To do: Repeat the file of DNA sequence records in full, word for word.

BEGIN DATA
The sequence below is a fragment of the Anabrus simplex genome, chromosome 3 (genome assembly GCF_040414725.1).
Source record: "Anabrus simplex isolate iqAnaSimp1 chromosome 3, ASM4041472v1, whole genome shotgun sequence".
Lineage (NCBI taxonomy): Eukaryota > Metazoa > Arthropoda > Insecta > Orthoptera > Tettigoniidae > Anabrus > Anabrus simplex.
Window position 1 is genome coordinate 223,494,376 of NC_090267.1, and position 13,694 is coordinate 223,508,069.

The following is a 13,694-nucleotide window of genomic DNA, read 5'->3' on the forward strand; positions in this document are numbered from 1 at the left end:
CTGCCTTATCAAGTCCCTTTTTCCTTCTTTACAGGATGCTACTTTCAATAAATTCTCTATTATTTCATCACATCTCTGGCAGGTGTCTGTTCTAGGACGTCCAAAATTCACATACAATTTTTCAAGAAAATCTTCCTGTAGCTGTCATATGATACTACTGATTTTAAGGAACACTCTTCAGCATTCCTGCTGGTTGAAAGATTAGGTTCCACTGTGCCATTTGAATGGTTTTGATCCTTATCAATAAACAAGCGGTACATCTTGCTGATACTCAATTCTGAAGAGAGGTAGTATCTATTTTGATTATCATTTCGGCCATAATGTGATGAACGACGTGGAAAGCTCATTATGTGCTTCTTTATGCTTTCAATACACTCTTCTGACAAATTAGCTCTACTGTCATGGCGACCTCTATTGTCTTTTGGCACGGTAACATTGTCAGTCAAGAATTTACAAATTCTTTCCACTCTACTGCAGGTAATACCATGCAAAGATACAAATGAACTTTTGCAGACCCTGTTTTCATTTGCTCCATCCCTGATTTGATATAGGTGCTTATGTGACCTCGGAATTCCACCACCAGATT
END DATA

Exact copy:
The sequence below is a fragment of the Anabrus simplex genome, chromosome 3 (genome assembly GCF_040414725.1).
Source record: "Anabrus simplex isolate iqAnaSimp1 chromosome 3, ASM4041472v1, whole genome shotgun sequence".
Lineage (NCBI taxonomy): Eukaryota > Metazoa > Arthropoda > Insecta > Orthoptera > Tettigoniidae > Anabrus > Anabrus simplex.
Window position 1 is genome coordinate 223,494,376 of NC_090267.1, and position 13,694 is coordinate 223,508,069.

The following is a 13,694-nucleotide window of genomic DNA, read 5'->3' on the forward strand; positions in this document are numbered from 1 at the left end:
CTGCCTTATCAAGTCCCTTTTTCCTTCTTTACAGGATGCTACTTTCAATAAATTCTCTATTATTTCATCACATCTCTGGCAGGTGTCTGTTCTAGGACGTCCAAAATTCACATACAATTTTTCAAGAAAATCTTCCTGTAGCTGTCATATGATACTACTGATTTTAAGGAACACTCTTCAGCATTCCTGCTGGTTGAAAGATTAGGTTCCACTGTGCCATTTGAATGGTTTTGATCCTTATCAATAAACAAGCGGTACATCTTGCTGATACTCAATTCTGAAGAGAGGTAGTATCTATTTTGATTATCATTTCGGCCATAATGTGATGAACGACGTGGAAAGCTCATTATGTGCTTCTTTATGCTTTCAATACACTCTTCTGACAAATTAGCTCTACTGTCATGGCGACCTCTATTGTCTTTTGGCACGGTAACATTGTCAGTCAAGAATTTACAAATTCTTTCCACTCTACTGCAGGTAATACCATGCAAAGATACAAATGAACTTTTGCAGACCCTGTTTTCATTTGCTCCATCCCTGATTTGATATAGGTGCTTATGTGACCTCGGAATTCCACCACCAGATT